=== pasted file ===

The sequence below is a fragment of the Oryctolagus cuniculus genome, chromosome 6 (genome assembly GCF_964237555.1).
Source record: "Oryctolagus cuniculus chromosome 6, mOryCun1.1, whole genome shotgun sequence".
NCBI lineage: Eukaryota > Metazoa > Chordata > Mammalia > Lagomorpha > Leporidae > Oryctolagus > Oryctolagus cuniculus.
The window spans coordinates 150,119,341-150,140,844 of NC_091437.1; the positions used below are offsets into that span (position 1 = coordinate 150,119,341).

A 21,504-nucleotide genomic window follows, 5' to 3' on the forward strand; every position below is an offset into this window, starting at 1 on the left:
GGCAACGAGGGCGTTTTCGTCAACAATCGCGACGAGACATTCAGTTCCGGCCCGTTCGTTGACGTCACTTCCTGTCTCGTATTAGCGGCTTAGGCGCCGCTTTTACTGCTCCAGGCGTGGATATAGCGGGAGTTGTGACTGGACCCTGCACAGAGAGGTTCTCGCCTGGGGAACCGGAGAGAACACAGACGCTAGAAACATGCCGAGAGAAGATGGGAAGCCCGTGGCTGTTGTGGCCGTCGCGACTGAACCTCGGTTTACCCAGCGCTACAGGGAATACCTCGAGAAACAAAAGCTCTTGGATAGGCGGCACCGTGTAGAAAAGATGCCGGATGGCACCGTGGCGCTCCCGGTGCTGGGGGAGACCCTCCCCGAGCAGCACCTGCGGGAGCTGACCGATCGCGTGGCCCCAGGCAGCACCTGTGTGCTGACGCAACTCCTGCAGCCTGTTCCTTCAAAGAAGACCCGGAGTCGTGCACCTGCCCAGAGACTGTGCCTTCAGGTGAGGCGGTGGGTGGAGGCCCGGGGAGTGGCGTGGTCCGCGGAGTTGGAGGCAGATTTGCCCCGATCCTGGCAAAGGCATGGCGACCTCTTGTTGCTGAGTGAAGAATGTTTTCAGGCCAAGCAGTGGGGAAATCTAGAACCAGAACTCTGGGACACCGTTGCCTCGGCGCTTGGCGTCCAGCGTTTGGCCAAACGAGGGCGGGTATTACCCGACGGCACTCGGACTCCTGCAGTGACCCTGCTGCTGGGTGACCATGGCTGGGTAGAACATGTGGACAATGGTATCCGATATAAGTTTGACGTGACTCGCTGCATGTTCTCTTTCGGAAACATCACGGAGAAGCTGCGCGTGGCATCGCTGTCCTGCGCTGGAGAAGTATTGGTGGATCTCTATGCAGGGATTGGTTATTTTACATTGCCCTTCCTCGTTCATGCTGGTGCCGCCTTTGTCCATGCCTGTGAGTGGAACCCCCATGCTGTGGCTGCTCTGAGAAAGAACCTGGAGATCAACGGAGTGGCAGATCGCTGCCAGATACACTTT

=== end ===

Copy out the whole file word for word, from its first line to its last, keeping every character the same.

The sequence below is a fragment of the Oryctolagus cuniculus genome, chromosome 6 (genome assembly GCF_964237555.1).
Source record: "Oryctolagus cuniculus chromosome 6, mOryCun1.1, whole genome shotgun sequence".
NCBI lineage: Eukaryota > Metazoa > Chordata > Mammalia > Lagomorpha > Leporidae > Oryctolagus > Oryctolagus cuniculus.
The window spans coordinates 150,119,341-150,140,844 of NC_091437.1; the positions used below are offsets into that span (position 1 = coordinate 150,119,341).

A 21,504-nucleotide genomic window follows, 5' to 3' on the forward strand; every position below is an offset into this window, starting at 1 on the left:
GGCAACGAGGGCGTTTTCGTCAACAATCGCGACGAGACATTCAGTTCCGGCCCGTTCGTTGACGTCACTTCCTGTCTCGTATTAGCGGCTTAGGCGCCGCTTTTACTGCTCCAGGCGTGGATATAGCGGGAGTTGTGACTGGACCCTGCACAGAGAGGTTCTCGCCTGGGGAACCGGAGAGAACACAGACGCTAGAAACATGCCGAGAGAAGATGGGAAGCCCGTGGCTGTTGTGGCCGTCGCGACTGAACCTCGGTTTACCCAGCGCTACAGGGAATACCTCGAGAAACAAAAGCTCTTGGATAGGCGGCACCGTGTAGAAAAGATGCCGGATGGCACCGTGGCGCTCCCGGTGCTGGGGGAGACCCTCCCCGAGCAGCACCTGCGGGAGCTGACCGATCGCGTGGCCCCAGGCAGCACCTGTGTGCTGACGCAACTCCTGCAGCCTGTTCCTTCAAAGAAGACCCGGAGTCGTGCACCTGCCCAGAGACTGTGCCTTCAGGTGAGGCGGTGGGTGGAGGCCCGGGGAGTGGCGTGGTCCGCGGAGTTGGAGGCAGATTTGCCCCGATCCTGGCAAAGGCATGGCGACCTCTTGTTGCTGAGTGAAGAATGTTTTCAGGCCAAGCAGTGGGGAAATCTAGAACCAGAACTCTGGGACACCGTTGCCTCGGCGCTTGGCGTCCAGCGTTTGGCCAAACGAGGGCGGGTATTACCCGACGGCACTCGGACTCCTGCAGTGACCCTGCTGCTGGGTGACCATGGCTGGGTAGAACATGTGGACAATGGTATCCGATATAAGTTTGACGTGACTCGCTGCATGTTCTCTTTCGGAAACATCACGGAGAAGCTGCGCGTGGCATCGCTGTCCTGCGCTGGAGAAGTATTGGTGGATCTCTATGCAGGGATTGGTTATTTTACATTGCCCTTCCTCGTTCATGCTGGTGCCGCCTTTGTCCATGCCTGTGAGTGGAACCCCCATGCTGTGGCTGCTCTGAGAAAGAACCTGGAGATCAACGGAGTGGCAGATCGCTGCCAGATACACTTT